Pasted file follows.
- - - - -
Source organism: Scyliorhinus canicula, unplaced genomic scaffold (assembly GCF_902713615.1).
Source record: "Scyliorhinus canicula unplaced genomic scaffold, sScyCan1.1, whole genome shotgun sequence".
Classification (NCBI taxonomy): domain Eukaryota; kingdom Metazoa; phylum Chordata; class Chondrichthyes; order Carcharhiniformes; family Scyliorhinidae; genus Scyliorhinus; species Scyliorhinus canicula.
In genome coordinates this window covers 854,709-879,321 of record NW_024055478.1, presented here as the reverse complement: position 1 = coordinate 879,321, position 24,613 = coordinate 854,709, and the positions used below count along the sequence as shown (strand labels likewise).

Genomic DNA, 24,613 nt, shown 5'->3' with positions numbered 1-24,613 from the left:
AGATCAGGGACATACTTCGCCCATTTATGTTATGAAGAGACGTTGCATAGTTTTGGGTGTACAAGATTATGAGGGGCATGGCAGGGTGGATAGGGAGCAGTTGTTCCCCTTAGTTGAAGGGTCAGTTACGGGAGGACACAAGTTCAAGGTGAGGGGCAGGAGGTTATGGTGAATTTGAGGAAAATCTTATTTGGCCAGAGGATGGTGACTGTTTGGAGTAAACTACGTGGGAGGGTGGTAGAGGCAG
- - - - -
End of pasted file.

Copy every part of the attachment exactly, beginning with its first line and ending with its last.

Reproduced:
Source organism: Scyliorhinus canicula, unplaced genomic scaffold (assembly GCF_902713615.1).
Source record: "Scyliorhinus canicula unplaced genomic scaffold, sScyCan1.1, whole genome shotgun sequence".
Classification (NCBI taxonomy): domain Eukaryota; kingdom Metazoa; phylum Chordata; class Chondrichthyes; order Carcharhiniformes; family Scyliorhinidae; genus Scyliorhinus; species Scyliorhinus canicula.
In genome coordinates this window covers 854,709-879,321 of record NW_024055478.1, presented here as the reverse complement: position 1 = coordinate 879,321, position 24,613 = coordinate 854,709, and the positions used below count along the sequence as shown (strand labels likewise).

Genomic DNA, 24,613 nt, shown 5'->3' with positions numbered 1-24,613 from the left:
AGATCAGGGACATACTTCGCCCATTTATGTTATGAAGAGACGTTGCATAGTTTTGGGTGTACAAGATTATGAGGGGCATGGCAGGGTGGATAGGGAGCAGTTGTTCCCCTTAGTTGAAGGGTCAGTTACGGGAGGACACAAGTTCAAGGTGAGGGGCAGGAGGTTATGGTGAATTTGAGGAAAATCTTATTTGGCCAGAGGATGGTGACTGTTTGGAGTAAACTACGTGGGAGGGTGGTAGAGGCAG